UNA police say arrest, heightened patrol end crime spree

Students Zach and Abigail Ferris grab their books and bags from their vehicle as they prepare to go to their afternoon classes April 3. Crimes involving vehicles spiked at the beginning of 2015 but recently stopped, authorities said.

A recent string of vehicle-related crimes seems to have come to an end, officials said.

Nine vehicle crimes, including motor vehicle theft, vehicle burglary, a hit-and-run and criminal mischief occurred on campus in the first three months of this year, according to the police department crime logs.

“We have made an arrest for possession of stolen property from a recent case,” said Interim UNA Police Chief Mark Parker. “After the arrest, it seems they’ve quit.”

Police arrested a former student for receiving stolen property after a vehicle burglary was reported to campus police March 3, Parker said.

Parker said he thinks increased patrol on campus and students being diligent about securing their property also caused the crime trend to cease.

Police recently recovered a truck that was stolen from the Facilities Administration and Planning building on Waterloo Road last December, authorities said.

Police found the truck in Hernando, Mississippi, according to reports, and returned it to facilities personnel so it can be returned to working condition.

Police identified two suspects, but names are not available for release. The suspects are not students.

Authorities received a report of a hit-and-run in the parking deck March 16, Parker said, but there were no witnesses and currently no suspect has been identified.

He said the victim reported the incident several days after the crash occurred, making a follow-up and investigation of this incident difficult.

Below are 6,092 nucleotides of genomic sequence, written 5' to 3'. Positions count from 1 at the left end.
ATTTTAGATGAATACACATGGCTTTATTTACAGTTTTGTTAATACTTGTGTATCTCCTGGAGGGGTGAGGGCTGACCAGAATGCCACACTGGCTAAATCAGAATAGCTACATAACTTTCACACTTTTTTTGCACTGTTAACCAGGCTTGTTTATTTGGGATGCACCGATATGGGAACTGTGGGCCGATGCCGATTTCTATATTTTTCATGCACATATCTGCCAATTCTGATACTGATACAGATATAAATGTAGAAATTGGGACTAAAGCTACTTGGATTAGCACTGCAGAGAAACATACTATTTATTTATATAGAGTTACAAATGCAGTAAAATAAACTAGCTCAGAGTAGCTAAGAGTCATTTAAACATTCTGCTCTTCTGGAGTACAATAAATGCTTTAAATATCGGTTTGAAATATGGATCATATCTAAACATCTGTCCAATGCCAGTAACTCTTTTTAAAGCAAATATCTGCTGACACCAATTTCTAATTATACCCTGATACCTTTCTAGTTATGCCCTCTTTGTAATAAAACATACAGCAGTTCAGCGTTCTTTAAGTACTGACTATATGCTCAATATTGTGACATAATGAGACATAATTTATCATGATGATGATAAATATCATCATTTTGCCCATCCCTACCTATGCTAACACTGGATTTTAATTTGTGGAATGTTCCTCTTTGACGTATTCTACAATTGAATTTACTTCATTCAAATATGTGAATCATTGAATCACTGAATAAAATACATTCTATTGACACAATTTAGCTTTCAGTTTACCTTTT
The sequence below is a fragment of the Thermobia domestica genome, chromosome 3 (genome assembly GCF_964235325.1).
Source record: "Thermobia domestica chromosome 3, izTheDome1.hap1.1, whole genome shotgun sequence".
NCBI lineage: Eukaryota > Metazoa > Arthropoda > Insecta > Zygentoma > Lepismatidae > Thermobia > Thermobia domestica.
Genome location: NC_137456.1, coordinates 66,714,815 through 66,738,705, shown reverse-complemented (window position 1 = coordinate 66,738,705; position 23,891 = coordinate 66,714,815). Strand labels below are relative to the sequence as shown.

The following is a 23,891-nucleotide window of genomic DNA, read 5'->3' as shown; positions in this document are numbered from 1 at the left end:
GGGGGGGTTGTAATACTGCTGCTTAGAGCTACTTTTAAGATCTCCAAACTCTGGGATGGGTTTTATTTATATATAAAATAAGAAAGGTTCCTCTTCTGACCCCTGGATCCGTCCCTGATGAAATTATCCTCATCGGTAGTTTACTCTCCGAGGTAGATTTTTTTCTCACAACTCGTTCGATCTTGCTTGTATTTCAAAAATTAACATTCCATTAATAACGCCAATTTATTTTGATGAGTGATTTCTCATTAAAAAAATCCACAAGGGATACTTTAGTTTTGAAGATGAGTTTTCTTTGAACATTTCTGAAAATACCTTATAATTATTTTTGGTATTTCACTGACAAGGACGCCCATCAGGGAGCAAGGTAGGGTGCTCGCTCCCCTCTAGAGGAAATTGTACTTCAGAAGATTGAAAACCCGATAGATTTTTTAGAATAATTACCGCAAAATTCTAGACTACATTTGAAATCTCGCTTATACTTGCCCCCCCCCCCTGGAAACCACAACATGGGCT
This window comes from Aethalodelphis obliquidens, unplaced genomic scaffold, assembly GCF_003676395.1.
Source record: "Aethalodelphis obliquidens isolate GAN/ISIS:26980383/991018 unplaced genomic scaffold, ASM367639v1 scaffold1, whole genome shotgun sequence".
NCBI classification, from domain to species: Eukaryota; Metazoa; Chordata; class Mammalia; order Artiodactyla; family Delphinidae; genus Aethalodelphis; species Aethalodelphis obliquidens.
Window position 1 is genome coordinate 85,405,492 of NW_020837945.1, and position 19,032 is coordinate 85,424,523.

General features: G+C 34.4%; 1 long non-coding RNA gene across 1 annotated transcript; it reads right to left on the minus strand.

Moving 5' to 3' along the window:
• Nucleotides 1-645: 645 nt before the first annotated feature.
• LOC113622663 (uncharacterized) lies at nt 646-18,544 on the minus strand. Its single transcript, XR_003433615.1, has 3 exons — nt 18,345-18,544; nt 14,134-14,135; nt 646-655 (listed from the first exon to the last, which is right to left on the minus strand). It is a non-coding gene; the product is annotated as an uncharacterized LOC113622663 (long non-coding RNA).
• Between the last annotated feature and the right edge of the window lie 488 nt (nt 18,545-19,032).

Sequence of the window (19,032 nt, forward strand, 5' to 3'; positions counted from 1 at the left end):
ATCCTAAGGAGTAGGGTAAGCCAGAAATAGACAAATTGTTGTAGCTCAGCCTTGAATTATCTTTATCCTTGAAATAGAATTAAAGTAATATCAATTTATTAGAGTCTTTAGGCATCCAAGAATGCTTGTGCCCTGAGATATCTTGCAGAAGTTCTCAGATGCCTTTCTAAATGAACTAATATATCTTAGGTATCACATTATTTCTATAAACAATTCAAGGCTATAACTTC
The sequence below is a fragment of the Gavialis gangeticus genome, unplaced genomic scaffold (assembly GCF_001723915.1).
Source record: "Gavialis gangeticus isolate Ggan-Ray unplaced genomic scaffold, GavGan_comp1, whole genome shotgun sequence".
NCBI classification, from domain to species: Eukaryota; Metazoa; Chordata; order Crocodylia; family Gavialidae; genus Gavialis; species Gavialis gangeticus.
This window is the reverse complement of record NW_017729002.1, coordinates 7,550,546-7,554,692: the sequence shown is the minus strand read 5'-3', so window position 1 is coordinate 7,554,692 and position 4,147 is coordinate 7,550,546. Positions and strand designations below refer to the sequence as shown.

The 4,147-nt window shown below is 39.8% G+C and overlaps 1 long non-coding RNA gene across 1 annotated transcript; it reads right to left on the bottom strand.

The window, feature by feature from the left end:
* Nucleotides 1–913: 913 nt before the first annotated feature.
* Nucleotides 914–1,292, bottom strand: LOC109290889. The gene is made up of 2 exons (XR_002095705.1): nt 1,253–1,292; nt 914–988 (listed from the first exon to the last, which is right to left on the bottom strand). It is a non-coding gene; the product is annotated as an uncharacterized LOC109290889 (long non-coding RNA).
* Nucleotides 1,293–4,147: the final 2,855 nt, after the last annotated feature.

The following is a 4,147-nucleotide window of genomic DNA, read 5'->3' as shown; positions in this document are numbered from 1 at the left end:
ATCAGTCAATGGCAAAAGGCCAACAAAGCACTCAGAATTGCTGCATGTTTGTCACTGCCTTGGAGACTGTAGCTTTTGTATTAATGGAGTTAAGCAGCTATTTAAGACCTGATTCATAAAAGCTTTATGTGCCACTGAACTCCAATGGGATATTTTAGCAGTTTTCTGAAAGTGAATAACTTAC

“We are still going to diligently follow up on this case,” Parker said.

He said he thinks the student did not intend to report the case until parents suggested it.

Some students said they think car crime rates will fall further when cameras are added to the on-campus parking deck.

“I feel like the surveillance cameras would help because people would be more afraid to commit a crime because eyes are watching them,” said junior Noel Geiger.

Vice President for Student Affairs David Shields announced in March the university will spend about $225,000 on new surveillance equipment for the parking deck and other campus facilities.“Perpetrators will be will less likely to commit crime,” said senior Arielle Jones. “When I lived on campus, I never felt safe in the parking deck. I was always afraid someone was going to be attacked.”

Parker said he is optimistic about the effect security cameras will have on campus crime.

“We’re hoping they’ll cover as much as possible,” he said. “We know there will be some areas that will not be covered.”

Senior Tyler Long said the cameras should be installed all across campus—not just in the parking deck, adding that they are not fool proof.

“You’re never going to stop criminals,” Long said. “They’re still going to commit crimes. They might even wear masks or disguises to get it done.”

Parker said he hopes the cameras will help prevent these violations.

“Each stone adds up to make a bigger structure that will help make things safe,” he said.

Parker said the police are continuing to encourage students to be diligent in protecting themselves and their property to prevent car crimes.

He said the police department is encouraging the university to continue implementing these camera programs on campus.